ouija-origin-of-evil

A bit of fanfare has been made director Mike Flanagan’s use of split diopter shots and insistence on inserting cigarette burns in the corner of the screen in Ouija: Origin of Evil. These techniques work with the retro vibe in this ’60s-set horror prequel, but this is more than just aesthetic fetishism. They speak to the great care given to constructing the whole film. You’ll see the denizens of the spirit world lurking around the corners, and occasionally bursting into the foreground, but only when you are damn well supposed to.

The fact that Ouija: Origin of Evil is so thorough might lead viewers to make some faulty conclusions and connections, which may just be intentional, and even if they are not, they are still disorienting in a way that great horror often is. One of the main girls is played by Annalise Basso, who was previously in the underrated Oculus, also directed by Flanagan. As Ouija becomes increasingly trippier, it almost feels like Basso is playing the same character she did in (the very trippy) Oculus. Of course, Origin of Evil is actually a prequel to another Ouija movie, but not very many people saw that and I imagine those who did promptly forgot about it.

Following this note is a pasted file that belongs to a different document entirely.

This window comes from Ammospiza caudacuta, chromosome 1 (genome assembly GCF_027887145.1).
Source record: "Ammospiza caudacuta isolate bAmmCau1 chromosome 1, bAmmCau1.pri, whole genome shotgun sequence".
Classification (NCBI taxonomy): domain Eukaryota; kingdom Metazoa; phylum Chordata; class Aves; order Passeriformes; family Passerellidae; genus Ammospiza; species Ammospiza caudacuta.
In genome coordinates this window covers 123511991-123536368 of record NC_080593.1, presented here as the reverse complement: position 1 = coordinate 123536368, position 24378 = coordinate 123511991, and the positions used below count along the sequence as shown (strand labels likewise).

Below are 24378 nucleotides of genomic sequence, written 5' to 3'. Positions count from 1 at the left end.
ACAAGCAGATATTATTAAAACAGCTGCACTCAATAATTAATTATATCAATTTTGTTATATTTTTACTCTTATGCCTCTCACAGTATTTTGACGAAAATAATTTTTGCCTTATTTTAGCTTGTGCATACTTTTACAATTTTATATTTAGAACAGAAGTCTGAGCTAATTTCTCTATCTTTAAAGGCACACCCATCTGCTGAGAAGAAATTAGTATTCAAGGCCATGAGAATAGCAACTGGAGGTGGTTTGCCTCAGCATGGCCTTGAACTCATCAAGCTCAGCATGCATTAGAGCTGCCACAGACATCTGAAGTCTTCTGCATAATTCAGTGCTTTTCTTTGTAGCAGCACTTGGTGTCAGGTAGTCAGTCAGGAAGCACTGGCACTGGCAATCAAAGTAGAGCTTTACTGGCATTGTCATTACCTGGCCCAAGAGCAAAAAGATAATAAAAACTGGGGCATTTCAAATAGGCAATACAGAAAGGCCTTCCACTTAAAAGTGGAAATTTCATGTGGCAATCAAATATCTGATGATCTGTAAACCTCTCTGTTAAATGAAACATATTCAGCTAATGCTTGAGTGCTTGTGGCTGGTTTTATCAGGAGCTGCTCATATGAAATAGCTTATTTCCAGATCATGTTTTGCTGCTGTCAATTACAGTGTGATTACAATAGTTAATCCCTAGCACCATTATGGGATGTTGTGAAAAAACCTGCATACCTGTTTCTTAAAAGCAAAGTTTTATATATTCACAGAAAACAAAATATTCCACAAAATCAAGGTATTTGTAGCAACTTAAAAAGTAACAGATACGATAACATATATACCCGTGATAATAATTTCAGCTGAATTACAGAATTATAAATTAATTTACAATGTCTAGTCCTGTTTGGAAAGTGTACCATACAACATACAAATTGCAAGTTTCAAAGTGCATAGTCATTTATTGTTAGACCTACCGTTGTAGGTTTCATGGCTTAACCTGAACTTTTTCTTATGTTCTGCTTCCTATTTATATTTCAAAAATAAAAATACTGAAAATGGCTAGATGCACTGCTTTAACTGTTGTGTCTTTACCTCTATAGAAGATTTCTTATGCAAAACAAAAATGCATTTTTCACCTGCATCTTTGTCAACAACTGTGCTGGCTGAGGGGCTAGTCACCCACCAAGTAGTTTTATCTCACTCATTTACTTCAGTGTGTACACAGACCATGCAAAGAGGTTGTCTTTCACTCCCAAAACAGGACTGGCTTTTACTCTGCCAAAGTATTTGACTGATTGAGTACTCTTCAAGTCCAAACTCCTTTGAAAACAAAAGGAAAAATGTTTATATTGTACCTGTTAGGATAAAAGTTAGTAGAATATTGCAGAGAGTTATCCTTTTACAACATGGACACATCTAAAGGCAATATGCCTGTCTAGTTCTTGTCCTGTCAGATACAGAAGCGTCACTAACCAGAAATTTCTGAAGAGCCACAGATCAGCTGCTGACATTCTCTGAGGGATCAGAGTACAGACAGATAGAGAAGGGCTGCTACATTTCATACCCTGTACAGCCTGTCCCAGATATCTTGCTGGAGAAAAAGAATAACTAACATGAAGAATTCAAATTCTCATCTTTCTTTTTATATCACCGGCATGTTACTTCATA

Much of the success of Origin of Evil rests on the little shoulders of Lulu Wilson, who plays the younger and more possessed of the two main girls. She continues a long and vaunted tradition of creepy horror kids, establishing her own place in this hall of fame by adding hints of nonchalance and ace comic timing. There is one moment when she replaces the second half of an oft-repeated mantra with “blah blah blah,” which is liable to floor viewers with an unexpected chuckle. This film does not reinvent the supernatural genre, but it never lets you take it easy.

I give Ouija: Origin of Evil 8 Skeletons out of 10 Crawlspaces.

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